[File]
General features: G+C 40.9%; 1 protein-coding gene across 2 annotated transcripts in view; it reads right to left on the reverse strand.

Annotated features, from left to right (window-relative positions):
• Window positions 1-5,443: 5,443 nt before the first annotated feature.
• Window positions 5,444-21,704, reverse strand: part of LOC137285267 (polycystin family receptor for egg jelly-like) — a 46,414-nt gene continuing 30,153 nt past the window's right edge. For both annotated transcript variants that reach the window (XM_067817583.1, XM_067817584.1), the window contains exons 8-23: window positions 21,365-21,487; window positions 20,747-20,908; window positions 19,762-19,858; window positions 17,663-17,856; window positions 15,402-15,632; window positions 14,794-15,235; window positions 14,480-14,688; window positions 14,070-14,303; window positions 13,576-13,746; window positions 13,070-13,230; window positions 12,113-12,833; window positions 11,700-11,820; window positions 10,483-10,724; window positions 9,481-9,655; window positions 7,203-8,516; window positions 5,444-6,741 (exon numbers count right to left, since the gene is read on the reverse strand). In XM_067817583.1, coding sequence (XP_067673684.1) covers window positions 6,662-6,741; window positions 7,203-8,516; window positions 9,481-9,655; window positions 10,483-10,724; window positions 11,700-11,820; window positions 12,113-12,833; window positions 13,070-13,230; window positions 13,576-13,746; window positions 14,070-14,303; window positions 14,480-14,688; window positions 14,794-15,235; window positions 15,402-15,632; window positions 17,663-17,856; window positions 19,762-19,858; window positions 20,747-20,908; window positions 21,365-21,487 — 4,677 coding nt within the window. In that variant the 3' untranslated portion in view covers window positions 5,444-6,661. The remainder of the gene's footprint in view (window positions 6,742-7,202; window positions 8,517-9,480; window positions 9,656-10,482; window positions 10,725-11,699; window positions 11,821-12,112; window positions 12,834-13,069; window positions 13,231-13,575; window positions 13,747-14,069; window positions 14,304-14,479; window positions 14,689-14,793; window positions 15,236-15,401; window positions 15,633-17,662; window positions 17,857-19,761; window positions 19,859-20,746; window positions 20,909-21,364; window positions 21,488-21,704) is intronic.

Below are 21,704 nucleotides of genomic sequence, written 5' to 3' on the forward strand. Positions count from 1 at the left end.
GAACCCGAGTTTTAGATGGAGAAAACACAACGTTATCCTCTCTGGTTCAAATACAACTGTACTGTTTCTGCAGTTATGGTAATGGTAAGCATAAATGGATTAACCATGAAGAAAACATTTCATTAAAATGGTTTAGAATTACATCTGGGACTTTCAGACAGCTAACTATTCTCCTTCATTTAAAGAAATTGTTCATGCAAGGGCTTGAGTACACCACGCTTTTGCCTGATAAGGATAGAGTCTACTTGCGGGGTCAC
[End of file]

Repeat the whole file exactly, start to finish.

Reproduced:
General features: G+C 40.9%; 1 protein-coding gene across 2 annotated transcripts in view; it reads right to left on the reverse strand.

Annotated features, from left to right (window-relative positions):
• Window positions 1-5,443: 5,443 nt before the first annotated feature.
• Window positions 5,444-21,704, reverse strand: part of LOC137285267 (polycystin family receptor for egg jelly-like) — a 46,414-nt gene continuing 30,153 nt past the window's right edge. For both annotated transcript variants that reach the window (XM_067817583.1, XM_067817584.1), the window contains exons 8-23: window positions 21,365-21,487; window positions 20,747-20,908; window positions 19,762-19,858; window positions 17,663-17,856; window positions 15,402-15,632; window positions 14,794-15,235; window positions 14,480-14,688; window positions 14,070-14,303; window positions 13,576-13,746; window positions 13,070-13,230; window positions 12,113-12,833; window positions 11,700-11,820; window positions 10,483-10,724; window positions 9,481-9,655; window positions 7,203-8,516; window positions 5,444-6,741 (exon numbers count right to left, since the gene is read on the reverse strand). In XM_067817583.1, coding sequence (XP_067673684.1) covers window positions 6,662-6,741; window positions 7,203-8,516; window positions 9,481-9,655; window positions 10,483-10,724; window positions 11,700-11,820; window positions 12,113-12,833; window positions 13,070-13,230; window positions 13,576-13,746; window positions 14,070-14,303; window positions 14,480-14,688; window positions 14,794-15,235; window positions 15,402-15,632; window positions 17,663-17,856; window positions 19,762-19,858; window positions 20,747-20,908; window positions 21,365-21,487 — 4,677 coding nt within the window. In that variant the 3' untranslated portion in view covers window positions 5,444-6,661. The remainder of the gene's footprint in view (window positions 6,742-7,202; window positions 8,517-9,480; window positions 9,656-10,482; window positions 10,725-11,699; window positions 11,821-12,112; window positions 12,834-13,069; window positions 13,231-13,575; window positions 13,747-14,069; window positions 14,304-14,479; window positions 14,689-14,793; window positions 15,236-15,401; window positions 15,633-17,662; window positions 17,857-19,761; window positions 19,859-20,746; window positions 20,909-21,364; window positions 21,488-21,704) is intronic.

Below are 21,704 nucleotides of genomic sequence, written 5' to 3' on the forward strand. Positions count from 1 at the left end.
GAACCCGAGTTTTAGATGGAGAAAACACAACGTTATCCTCTCTGGTTCAAATACAACTGTACTGTTTCTGCAGTTATGGTAATGGTAAGCATAAATGGATTAACCATGAAGAAAACATTTCATTAAAATGGTTTAGAATTACATCTGGGACTTTCAGACAGCTAACTATTCTCCTTCATTTAAAGAAATTGTTCATGCAAGGGCTTGAGTACACCACGCTTTTGCCTGATAAGGATAGAGTCTACTTGCGGGGTCAC